Genetically Modified Corn and Effects on Nearby Crops
The use of genetically modified corn seeds has been the subject of much debate, as questions persist over cost-effectiveness, yield, long-term effectiveness and the impact on non-GE plants. The controversy runs deep enough that some countries continue to ban genetically modified crops, yet they make up the majority of corn, soybeans and cotton grown in the United States.
A 2010 study published in the journal Science, “Areawide Suppression of European Corn Borer with Bt Maize Reaps Savings to Non-Bt Maize Growers,” explores the impact of genetically modified crops on the health of neighboring crops in U.S. agriculture. The researchers tested the impacts specifically from corn genetically modified to make insecticidal proteins derived from bacterium Bacillus thuringiensis (Bt), referred to as Bt corn.
The study’s findings include:
- The damages from European corn borers decreased significantly in both Bt corn and the non-Bt corn that was planted nearby. This “halo-effect” was attributed to the way female corn borers lay eggs indiscriminately on Bt or non-Bt crops.
- Though Bt corn seed is more expensive, planting a mix of Bt corn and non-Bt corn yielded enough of a benefit that it outweighed the increased seed costs.
- Mixing Bt corn with non-Bt corn should increase the length of time it takes for corn borers to develop a resistance to the pesticide.
- Over a 14-year period, Illinois, Minnesota and Wisconsin have seen an estimated $3.2 billion benefit for corn growers; $2.4 billion of that has accrued to non-Bt corn growers. Iowa and Nebraska saw an estimated $3.6 billion in benefits, with $1.9 billion for non-Bt corn growers.
The study has implications for farms throughout the developing world, the researchers say, where yields, cost-effectiveness and sparse arable land are pressing concerns. Previous studies have concluded that pest-resistant corn helps neighboring non-genetically modified crops, but it was believed that the increased cost of the genetically modified seed would outweigh the financial benefits in overall crop yield.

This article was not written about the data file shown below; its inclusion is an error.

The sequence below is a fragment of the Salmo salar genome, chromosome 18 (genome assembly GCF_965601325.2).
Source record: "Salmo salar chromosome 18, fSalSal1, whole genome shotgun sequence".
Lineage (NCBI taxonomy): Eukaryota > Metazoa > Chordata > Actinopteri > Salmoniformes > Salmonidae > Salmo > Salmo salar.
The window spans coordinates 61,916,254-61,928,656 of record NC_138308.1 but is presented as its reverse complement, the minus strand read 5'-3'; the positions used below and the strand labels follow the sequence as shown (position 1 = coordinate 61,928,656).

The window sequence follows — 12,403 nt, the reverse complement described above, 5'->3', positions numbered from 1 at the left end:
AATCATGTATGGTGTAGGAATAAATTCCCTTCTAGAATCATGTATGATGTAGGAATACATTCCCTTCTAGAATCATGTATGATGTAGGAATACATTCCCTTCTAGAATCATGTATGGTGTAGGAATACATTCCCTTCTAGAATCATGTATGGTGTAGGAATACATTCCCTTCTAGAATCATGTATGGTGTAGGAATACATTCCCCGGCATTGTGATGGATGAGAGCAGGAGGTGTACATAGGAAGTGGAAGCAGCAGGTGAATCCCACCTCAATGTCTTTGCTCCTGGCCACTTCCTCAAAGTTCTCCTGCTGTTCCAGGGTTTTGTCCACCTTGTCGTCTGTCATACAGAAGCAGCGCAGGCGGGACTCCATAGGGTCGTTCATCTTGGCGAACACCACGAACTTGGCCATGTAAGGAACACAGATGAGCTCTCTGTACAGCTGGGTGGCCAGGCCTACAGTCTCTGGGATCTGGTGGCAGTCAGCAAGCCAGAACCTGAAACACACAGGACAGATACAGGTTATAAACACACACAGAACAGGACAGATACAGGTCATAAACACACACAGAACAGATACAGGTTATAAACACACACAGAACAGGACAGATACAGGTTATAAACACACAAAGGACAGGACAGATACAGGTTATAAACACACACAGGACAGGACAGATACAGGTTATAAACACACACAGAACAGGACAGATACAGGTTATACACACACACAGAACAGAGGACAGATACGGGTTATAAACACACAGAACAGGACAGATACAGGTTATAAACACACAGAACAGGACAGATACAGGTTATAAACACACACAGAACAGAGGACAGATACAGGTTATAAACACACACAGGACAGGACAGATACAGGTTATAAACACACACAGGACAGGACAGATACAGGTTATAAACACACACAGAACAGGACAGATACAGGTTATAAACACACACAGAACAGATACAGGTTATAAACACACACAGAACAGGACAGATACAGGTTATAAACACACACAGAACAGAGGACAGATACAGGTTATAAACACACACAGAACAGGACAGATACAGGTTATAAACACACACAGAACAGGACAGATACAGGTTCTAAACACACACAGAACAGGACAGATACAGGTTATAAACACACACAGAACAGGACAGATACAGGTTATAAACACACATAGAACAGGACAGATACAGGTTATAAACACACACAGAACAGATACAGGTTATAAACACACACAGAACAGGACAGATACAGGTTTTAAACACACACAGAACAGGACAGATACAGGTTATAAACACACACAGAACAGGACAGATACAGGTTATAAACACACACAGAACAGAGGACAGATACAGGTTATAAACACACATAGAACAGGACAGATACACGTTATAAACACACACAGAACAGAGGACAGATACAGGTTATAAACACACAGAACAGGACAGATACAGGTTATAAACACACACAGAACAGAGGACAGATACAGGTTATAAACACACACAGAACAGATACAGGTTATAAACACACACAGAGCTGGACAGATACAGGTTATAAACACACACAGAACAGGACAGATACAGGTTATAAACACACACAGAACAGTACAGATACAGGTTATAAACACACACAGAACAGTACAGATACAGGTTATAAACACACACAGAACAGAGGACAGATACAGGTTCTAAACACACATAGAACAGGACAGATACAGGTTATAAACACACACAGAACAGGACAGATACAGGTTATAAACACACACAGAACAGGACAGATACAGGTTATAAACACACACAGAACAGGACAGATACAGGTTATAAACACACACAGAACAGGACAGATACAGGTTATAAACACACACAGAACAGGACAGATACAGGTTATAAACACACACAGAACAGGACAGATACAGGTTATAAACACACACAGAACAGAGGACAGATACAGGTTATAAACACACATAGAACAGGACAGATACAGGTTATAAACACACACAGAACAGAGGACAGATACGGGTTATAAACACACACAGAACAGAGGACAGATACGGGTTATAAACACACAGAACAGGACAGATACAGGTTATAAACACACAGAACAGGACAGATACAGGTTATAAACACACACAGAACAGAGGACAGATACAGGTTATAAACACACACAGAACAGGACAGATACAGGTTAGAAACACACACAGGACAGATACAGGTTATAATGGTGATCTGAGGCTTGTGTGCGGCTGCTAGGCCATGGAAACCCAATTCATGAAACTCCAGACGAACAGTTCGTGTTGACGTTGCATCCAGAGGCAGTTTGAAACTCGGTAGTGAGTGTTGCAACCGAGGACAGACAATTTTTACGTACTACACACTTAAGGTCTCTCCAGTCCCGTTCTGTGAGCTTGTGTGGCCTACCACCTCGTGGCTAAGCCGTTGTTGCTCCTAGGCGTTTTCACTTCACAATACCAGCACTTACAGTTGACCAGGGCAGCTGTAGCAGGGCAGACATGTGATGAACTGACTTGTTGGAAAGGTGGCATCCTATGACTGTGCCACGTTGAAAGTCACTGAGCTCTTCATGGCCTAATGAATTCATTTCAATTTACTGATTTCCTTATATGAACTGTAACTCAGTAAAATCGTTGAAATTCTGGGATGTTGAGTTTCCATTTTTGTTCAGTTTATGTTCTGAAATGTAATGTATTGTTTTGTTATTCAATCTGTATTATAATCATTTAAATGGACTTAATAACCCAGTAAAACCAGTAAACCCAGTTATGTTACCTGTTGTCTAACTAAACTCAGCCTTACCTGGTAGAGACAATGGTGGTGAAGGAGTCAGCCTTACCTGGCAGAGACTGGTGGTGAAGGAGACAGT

Note to instructor: The suggested assignments are designed for flexibility. They can be used in whole or part and can be adapted to a particular task -- for example, the newswriting assignments could be applied to the writing of the headline, the lead, the nut graph or the full story. Material from the assignments could also be combined with other material, for example, in the writing of a background, feature or local-angle story.
- Summarize the study in fewer than 40 words.
- Express the study's key term(s) in language a lay audience can understand.
- Evaluate the study's limitations. (For example: Do the results conflict with those of other reliable studies? Are there weaknesses in the study's data or research design?)
Read the study-related Reuters article titled "Genetically modified corn helps nearby fields: study."
- Reporter's use of the study: Evaluate what the reporter chose to include and exclude from the study. Would the audience have acquired a clear understanding of the study's findings and limits from this article?
- Reporter's use of other material: Assess the material in the article that is not derived from the study. (for example: Does the reporter place the study in the context of other research and to what effect? Does the reporter include reactions to the study from other researchers or interested parties [e.g., political groups business leaders, or community members] and are their credentials or possible biases made clear?)
- Write a lead (or headline or nut graph) based on the study.
- Spend 60 minutes exploring the issue by accessing sources of information other than the study. Write a lead (or headline or nut graph) based on the study but informed by the new information. Does the new information significantly change what one would write based on the study alone?
- Interview two sources with a stake in or knowledge of the issue. Be prepared to provide them with a short summary of the study in order to get their response to it. Write a 400-word article about the study incorporating material from the interviews.
- Spend additional time exploring the issue and then write a 1,200-word background article, focusing on major aspects of the issue.